This report was launched in the House of Commons on 20th January. It is a report of the “Independent Commission on the future of local infrastructure”. It highlights the role local infrastructure plays in supporting the local sector.
It has recommendations for a whole range of people, but what is of interest is that it emphasises the strength of the local sector (some 160,000 organisations are part of the networks supported at local level) and that the role and functions of local infrastructure organisations reflects very much the environment in which we now find ourselves – with the language used being about linking, support, enabling, building, inclusion and voice.
Local infrastructure in a city like Leeds is complex, and it means voluntary action, specialist networks and forums, local branches of national agencies, and specialist agencies supporting others in the same field.
The launch – coincidentally – was on the same day as Democracy Day, the 750th anniversary of our first (Simon de Montfort) parliament, and it seemed somehow fitting that our long journey towards democracy has not yet come to an end. Magna Carta, after all, may have been the first step on the road, but it only extended decision making to the barons!
What is clear is that local infrastructure is an essential element in bringing about change, as long as we are on the side of change, and not on the side of keeping things as they are. There are strong recommendations for infrastructure bodies, and these include:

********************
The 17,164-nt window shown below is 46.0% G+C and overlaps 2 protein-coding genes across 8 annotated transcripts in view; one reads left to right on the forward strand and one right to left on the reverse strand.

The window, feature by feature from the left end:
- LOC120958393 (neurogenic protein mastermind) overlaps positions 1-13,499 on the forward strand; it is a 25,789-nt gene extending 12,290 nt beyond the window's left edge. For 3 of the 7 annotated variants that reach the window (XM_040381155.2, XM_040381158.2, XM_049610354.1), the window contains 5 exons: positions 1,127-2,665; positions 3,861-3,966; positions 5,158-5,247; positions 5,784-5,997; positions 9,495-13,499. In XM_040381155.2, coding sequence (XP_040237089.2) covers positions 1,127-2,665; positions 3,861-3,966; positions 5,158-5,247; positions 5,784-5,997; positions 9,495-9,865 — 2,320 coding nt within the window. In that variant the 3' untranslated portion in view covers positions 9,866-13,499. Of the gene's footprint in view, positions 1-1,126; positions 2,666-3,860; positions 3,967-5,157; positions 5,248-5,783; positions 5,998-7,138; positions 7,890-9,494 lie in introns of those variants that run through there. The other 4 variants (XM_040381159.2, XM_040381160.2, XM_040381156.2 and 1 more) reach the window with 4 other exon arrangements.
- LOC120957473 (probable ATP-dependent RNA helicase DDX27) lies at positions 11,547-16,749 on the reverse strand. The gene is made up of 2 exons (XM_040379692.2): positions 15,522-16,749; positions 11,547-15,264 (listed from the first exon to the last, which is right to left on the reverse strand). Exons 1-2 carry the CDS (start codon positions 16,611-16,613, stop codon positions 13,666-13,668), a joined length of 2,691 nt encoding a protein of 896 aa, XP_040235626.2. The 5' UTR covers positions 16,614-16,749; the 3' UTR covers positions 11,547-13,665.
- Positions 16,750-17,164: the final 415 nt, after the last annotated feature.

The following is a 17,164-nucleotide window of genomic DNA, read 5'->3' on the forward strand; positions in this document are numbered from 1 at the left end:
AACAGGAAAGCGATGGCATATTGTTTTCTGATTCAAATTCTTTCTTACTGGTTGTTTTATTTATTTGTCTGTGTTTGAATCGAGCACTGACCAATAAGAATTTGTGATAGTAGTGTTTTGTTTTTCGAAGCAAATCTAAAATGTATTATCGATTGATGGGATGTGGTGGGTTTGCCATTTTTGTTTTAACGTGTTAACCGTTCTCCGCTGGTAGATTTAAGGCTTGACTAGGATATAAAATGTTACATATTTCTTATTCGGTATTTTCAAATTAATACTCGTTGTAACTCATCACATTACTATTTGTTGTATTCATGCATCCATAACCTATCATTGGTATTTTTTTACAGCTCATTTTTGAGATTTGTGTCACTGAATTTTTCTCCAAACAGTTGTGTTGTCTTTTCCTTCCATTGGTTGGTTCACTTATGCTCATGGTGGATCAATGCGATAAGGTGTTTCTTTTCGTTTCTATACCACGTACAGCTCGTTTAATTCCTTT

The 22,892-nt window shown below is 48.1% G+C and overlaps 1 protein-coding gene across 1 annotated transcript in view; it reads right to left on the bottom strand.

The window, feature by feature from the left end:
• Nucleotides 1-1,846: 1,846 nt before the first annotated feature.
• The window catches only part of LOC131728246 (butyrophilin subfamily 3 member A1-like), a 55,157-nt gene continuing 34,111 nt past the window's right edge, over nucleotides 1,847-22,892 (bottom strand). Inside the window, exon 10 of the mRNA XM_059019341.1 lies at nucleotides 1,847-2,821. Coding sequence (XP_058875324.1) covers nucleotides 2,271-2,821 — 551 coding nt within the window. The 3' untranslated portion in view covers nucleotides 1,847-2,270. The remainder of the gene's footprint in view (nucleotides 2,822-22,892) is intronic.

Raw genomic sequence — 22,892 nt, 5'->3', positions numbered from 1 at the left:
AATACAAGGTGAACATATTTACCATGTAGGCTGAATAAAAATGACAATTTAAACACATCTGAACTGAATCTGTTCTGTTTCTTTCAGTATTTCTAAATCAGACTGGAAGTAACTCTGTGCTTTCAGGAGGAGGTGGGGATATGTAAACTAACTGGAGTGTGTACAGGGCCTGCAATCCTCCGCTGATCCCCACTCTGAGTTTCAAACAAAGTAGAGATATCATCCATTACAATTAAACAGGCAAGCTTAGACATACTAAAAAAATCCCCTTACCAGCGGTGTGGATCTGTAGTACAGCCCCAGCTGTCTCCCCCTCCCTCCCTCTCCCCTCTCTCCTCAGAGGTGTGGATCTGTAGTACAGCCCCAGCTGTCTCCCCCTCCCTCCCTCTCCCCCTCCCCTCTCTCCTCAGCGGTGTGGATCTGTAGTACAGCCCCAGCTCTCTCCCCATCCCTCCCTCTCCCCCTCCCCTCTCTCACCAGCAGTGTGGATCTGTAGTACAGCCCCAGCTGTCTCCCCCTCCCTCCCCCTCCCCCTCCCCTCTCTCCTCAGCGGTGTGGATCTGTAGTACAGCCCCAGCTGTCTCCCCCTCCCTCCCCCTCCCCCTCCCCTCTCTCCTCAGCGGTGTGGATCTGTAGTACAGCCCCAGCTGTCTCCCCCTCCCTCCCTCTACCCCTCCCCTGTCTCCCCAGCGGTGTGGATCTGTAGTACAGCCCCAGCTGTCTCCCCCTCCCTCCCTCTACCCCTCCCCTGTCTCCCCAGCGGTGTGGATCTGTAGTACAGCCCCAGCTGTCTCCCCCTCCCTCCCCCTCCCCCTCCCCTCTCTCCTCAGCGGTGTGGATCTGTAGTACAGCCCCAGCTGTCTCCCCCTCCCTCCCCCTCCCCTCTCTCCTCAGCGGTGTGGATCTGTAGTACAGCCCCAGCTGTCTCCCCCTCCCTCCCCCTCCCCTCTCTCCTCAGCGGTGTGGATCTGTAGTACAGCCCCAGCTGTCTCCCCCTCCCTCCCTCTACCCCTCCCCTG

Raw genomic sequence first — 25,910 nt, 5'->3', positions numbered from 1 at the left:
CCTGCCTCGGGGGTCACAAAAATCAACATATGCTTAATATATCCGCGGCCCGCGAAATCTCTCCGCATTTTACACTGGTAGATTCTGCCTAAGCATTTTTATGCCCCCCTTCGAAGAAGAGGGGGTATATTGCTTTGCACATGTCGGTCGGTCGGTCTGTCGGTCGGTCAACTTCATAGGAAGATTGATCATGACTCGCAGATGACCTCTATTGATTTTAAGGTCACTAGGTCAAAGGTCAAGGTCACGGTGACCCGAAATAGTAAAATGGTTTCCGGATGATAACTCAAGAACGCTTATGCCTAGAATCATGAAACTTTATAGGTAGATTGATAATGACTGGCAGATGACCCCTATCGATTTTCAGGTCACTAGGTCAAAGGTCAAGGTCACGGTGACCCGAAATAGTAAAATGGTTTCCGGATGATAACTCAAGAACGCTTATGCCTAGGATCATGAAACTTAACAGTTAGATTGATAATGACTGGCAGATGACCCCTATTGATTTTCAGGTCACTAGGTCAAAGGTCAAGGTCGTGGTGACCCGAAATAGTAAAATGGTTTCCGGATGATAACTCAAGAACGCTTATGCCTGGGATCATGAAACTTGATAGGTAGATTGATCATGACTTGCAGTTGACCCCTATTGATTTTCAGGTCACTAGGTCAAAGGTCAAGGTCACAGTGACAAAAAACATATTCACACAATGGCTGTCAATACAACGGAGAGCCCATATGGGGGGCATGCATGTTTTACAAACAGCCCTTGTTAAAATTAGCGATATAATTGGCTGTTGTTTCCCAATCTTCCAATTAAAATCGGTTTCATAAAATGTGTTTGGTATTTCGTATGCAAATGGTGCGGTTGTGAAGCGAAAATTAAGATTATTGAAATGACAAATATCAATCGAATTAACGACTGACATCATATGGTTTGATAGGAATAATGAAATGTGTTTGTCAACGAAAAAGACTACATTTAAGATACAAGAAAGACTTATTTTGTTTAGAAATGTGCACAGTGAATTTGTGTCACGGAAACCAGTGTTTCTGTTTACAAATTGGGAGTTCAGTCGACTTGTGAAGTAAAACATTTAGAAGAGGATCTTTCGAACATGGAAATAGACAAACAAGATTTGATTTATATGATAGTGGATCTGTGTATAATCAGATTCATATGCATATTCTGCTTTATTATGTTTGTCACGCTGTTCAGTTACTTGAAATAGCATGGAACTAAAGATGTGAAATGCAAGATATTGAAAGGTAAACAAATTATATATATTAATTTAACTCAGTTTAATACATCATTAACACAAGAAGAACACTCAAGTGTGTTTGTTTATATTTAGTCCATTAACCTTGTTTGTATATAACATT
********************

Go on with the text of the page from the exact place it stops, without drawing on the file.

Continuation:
- Ensuring we have the skills available to us to navigate change, enable good management, focus scarce resources, demonstrate value;
- Focus our “offer” more on brokering relationships;
- Promote and support other socially active groups, work in solidarity across regions and districts;
- Demonstrate social value and economic contribution and communicate your impact;
- Insist on your seat at the local table in matters which affect local communities.
Likewise there are recommendations for local authorities, funders, and business.
The full report is available on the NAVCA website
For Voluntary Action Leeds the direction for change is fully consistent with our objectives. The language of cooperation, with a clear a strong vision of where we need to be going, whilst recognising that we can only achieve change by working alongside others – either through physical location, or sharing purpose, is fundamental to shaping the future.
There are struggles for infrastructure/support agencies, just as there are for the sector as a whole. This report is a reminder that infrastructure organisations are part of a longer, wider struggle to make sure that our local communities and the third sector organisations which work within them, have a part in history and a role in democracy.
Chris Hollins, Chair, Voluntary Action Leeds